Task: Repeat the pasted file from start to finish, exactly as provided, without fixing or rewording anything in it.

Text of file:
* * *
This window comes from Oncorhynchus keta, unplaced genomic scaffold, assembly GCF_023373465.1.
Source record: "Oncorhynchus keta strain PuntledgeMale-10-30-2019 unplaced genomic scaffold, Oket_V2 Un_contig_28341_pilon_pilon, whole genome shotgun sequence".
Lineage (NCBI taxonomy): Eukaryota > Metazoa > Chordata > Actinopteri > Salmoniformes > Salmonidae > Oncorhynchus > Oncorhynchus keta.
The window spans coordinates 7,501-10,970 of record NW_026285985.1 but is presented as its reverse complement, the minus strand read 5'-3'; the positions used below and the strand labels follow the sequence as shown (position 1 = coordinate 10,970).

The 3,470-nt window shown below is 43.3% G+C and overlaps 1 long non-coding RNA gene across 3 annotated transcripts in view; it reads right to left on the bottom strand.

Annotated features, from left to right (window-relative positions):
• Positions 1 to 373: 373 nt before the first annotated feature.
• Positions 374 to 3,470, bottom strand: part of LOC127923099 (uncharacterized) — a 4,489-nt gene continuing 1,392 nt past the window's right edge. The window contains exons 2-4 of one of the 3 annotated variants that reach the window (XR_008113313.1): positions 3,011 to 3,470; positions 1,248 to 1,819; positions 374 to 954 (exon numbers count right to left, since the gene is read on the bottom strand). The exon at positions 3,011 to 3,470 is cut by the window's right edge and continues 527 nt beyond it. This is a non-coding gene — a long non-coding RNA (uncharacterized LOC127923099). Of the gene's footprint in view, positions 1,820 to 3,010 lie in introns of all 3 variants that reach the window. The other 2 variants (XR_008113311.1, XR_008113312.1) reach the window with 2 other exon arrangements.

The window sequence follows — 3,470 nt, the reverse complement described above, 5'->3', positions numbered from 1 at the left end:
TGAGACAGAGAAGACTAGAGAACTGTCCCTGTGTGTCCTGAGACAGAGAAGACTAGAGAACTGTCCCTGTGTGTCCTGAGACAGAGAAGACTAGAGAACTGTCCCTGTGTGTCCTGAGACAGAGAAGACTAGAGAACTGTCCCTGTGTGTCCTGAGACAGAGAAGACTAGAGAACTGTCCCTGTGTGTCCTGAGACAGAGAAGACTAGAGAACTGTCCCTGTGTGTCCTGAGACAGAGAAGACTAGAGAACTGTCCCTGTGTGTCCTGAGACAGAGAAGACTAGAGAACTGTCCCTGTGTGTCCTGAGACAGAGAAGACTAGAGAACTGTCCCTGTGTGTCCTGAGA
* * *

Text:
This window comes from Oncorhynchus keta, unplaced genomic scaffold, assembly GCF_023373465.1.
Source record: "Oncorhynchus keta strain PuntledgeMale-10-30-2019 unplaced genomic scaffold, Oket_V2 Un_contig_28341_pilon_pilon, whole genome shotgun sequence".
Lineage (NCBI taxonomy): Eukaryota > Metazoa > Chordata > Actinopteri > Salmoniformes > Salmonidae > Oncorhynchus > Oncorhynchus keta.
The window spans coordinates 7,501-10,970 of record NW_026285985.1 but is presented as its reverse complement, the minus strand read 5'-3'; the positions used below and the strand labels follow the sequence as shown (position 1 = coordinate 10,970).

The 3,470-nt window shown below is 43.3% G+C and overlaps 1 long non-coding RNA gene across 3 annotated transcripts in view; it reads right to left on the bottom strand.

Annotated features, from left to right (window-relative positions):
• Positions 1 to 373: 373 nt before the first annotated feature.
• Positions 374 to 3,470, bottom strand: part of LOC127923099 (uncharacterized) — a 4,489-nt gene continuing 1,392 nt past the window's right edge. The window contains exons 2-4 of one of the 3 annotated variants that reach the window (XR_008113313.1): positions 3,011 to 3,470; positions 1,248 to 1,819; positions 374 to 954 (exon numbers count right to left, since the gene is read on the bottom strand). The exon at positions 3,011 to 3,470 is cut by the window's right edge and continues 527 nt beyond it. This is a non-coding gene — a long non-coding RNA (uncharacterized LOC127923099). Of the gene's footprint in view, positions 1,820 to 3,010 lie in introns of all 3 variants that reach the window. The other 2 variants (XR_008113311.1, XR_008113312.1) reach the window with 2 other exon arrangements.

The window sequence follows — 3,470 nt, the reverse complement described above, 5'->3', positions numbered from 1 at the left end:
TGAGACAGAGAAGACTAGAGAACTGTCCCTGTGTGTCCTGAGACAGAGAAGACTAGAGAACTGTCCCTGTGTGTCCTGAGACAGAGAAGACTAGAGAACTGTCCCTGTGTGTCCTGAGACAGAGAAGACTAGAGAACTGTCCCTGTGTGTCCTGAGACAGAGAAGACTAGAGAACTGTCCCTGTGTGTCCTGAGACAGAGAAGACTAGAGAACTGTCCCTGTGTGTCCTGAGACAGAGAAGACTAGAGAACTGTCCCTGTGTGTCCTGAGACAGAGAAGACTAGAGAACTGTCCCTGTGTGTCCTGAGACAGAGAAGACTAGAGAACTGTCCCTGTGTGTCCTGAGA